What are web workers?

Web workers run JavaScript files for you in the background. This frees up valuable resources in your browser’s main thread, the default ‘worker’ that handles user input, among other things.

You can create a web worker by making a new instance of Worker. You should supply the path of the script you want the worker to execute as its argument:

const worker = new Worker( ‘/path/to/worker-script.js’ );

A web worker can communicate with the main thread, and other web workers, using messages. Messages can consist of anything that can easily be serialized and unserialized. This means that things like functions or HTML elements cannot be sent in a message. Instead, messages consisting of numbers, strings, plain objects, and plain arrays can be sent safely.

Sending messages to web workers

You can post a message to a worker using its postMessage method. This method requires just one argument: the message itself.

// Create the message.
const message = { type: ‘analyze’, payload: ‘Hello, world!’ };

// Post the message to the worker.
worker.postMessage( message );

You can handle this message in the worker by implementing an onmessage event handler:

/* 
 * In ‘/path/to/worker-script.js’
 * Note that this function is set on the worker’s global scope.
 * It does not need to be bound to a local variable or `this`,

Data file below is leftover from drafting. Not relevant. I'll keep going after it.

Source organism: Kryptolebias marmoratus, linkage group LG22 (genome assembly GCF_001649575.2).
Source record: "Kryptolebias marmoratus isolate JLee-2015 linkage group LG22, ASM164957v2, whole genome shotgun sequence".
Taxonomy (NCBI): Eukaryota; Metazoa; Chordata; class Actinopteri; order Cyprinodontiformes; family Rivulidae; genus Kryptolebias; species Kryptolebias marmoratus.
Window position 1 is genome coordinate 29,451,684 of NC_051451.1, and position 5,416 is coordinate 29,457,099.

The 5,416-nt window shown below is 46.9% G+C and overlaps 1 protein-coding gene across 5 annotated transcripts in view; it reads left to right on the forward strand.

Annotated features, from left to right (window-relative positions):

* `window` or `document`.
 */
onmessage = function( event ) {
	const message = event.data; 
	console.log( `Received message from main thread of type ’${message.type}’ with payload`, message.payload );
}

Sending messages from web workers

You can send a message from a web worker by calling postMessage in the worker script:

/*
 * Note that this is again a function on the worker’s global scope,
 * but this time it is a function call, instead of a definition.
 */
postMessage( { type: ‘analysis:done’, result: ‘AWESOME’ } );

Receiving messages from web workers works by implementing an `onmessage` event handler on the worker object:

worker.onmessage = function( event ) {
	const message = event.data; 
	console.log( `Received message from web worker of type ’${message.type}’ with payload`, message.payload );
};

With this functionality, you can implement your own basic web worker pretty fast. However, it can become quite complex when the web worker needs to handle multiple types of tasks and needs to do different things when these tasks have been completed.

How do we use web workers?

We created our own interface to handle the added complexity of web workers. This interface handles three things: